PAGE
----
A recently published meta-analysis focused on the effects of physical activity in adults who had completed their cancer therapy (click here to read the abstract). Fong and colleagues compiled data from 34 randomized studies that assigned participants to either exercise or no exercise. Most of the studies evaluated aerobic exercise, and the average duration of activity was 13 weeks. Not surprisingly, participants randomized to exercise experienced significant improvements in body mass index, weight, and power output among other measures. Importantly, they also experienced significant gains in quality of life and other psychological outcomes (e.g., fatigue, depression).
A meta-analysis is a study that combines results from multiple related studies to derive a more powerful estimate of a true effect (click here to read more about meta-analyses). Although meta-analyses are often derided and are subject to various forms of bias, a well-performed meta-analysis is one of the most powerful methods of controlling for variation between studies and determining a true effect size in a population.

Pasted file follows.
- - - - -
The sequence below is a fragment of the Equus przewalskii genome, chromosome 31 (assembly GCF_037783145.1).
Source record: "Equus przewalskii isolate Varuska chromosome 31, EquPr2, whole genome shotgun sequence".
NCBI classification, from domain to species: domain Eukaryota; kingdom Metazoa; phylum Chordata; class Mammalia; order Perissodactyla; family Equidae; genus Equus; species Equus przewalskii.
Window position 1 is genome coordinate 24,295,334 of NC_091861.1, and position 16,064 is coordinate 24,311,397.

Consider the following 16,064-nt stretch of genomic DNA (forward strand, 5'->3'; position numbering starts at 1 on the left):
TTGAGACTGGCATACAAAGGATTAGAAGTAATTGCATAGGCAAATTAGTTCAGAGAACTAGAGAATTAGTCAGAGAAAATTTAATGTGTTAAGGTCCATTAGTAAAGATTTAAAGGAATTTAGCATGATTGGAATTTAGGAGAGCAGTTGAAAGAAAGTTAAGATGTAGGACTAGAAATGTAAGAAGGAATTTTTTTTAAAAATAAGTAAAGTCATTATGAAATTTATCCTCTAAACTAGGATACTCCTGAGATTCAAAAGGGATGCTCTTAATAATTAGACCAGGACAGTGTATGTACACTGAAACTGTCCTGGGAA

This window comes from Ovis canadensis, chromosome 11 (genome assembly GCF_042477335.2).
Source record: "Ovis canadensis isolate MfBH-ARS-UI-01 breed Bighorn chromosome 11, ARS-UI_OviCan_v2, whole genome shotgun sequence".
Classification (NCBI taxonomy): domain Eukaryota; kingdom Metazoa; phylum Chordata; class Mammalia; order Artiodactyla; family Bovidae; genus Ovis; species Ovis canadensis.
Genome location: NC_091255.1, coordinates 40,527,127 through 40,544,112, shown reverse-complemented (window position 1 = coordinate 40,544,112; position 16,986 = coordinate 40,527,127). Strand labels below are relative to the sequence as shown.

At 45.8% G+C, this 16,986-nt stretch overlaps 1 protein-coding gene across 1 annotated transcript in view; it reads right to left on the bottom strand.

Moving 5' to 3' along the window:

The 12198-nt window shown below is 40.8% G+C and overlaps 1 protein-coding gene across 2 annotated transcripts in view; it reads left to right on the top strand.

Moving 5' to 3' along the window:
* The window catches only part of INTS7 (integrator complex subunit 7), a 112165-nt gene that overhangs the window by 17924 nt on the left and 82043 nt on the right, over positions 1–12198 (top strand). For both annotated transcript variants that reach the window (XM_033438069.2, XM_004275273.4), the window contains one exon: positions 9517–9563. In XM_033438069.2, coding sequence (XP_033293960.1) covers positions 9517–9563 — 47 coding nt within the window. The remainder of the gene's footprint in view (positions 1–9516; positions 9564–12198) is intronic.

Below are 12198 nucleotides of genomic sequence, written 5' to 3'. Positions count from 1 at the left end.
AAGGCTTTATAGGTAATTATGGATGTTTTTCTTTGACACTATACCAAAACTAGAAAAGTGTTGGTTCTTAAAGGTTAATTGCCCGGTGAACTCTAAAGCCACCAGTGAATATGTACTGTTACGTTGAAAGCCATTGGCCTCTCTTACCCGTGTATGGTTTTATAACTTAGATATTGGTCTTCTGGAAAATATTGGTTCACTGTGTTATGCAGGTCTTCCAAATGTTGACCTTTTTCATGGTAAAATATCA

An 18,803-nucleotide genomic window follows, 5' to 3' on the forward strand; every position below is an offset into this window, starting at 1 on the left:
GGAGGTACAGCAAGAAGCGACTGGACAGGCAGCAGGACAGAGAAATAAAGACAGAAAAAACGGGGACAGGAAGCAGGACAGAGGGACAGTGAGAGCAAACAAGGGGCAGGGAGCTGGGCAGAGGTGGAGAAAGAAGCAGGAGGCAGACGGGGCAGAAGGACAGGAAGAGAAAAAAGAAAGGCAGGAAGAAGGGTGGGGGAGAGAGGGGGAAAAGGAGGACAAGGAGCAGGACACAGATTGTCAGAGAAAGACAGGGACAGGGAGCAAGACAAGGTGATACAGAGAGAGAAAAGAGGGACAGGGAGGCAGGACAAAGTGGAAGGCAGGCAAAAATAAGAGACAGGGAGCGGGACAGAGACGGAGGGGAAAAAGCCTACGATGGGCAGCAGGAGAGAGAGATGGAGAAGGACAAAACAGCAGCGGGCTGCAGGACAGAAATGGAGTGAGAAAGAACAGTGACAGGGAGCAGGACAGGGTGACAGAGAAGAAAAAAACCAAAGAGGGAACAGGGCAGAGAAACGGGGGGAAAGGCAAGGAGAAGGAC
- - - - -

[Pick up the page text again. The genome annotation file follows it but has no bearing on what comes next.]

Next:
The results of this meta-analysis strongly suggest that patients who have completed cancer therapy can benefit from an exercise program. Moreover, it behooves oncologists to discuss the potential role of an exercise program with their patients. Patients should be encouraged to discuss the potential role of exercise with the oncologists and primary care physicians.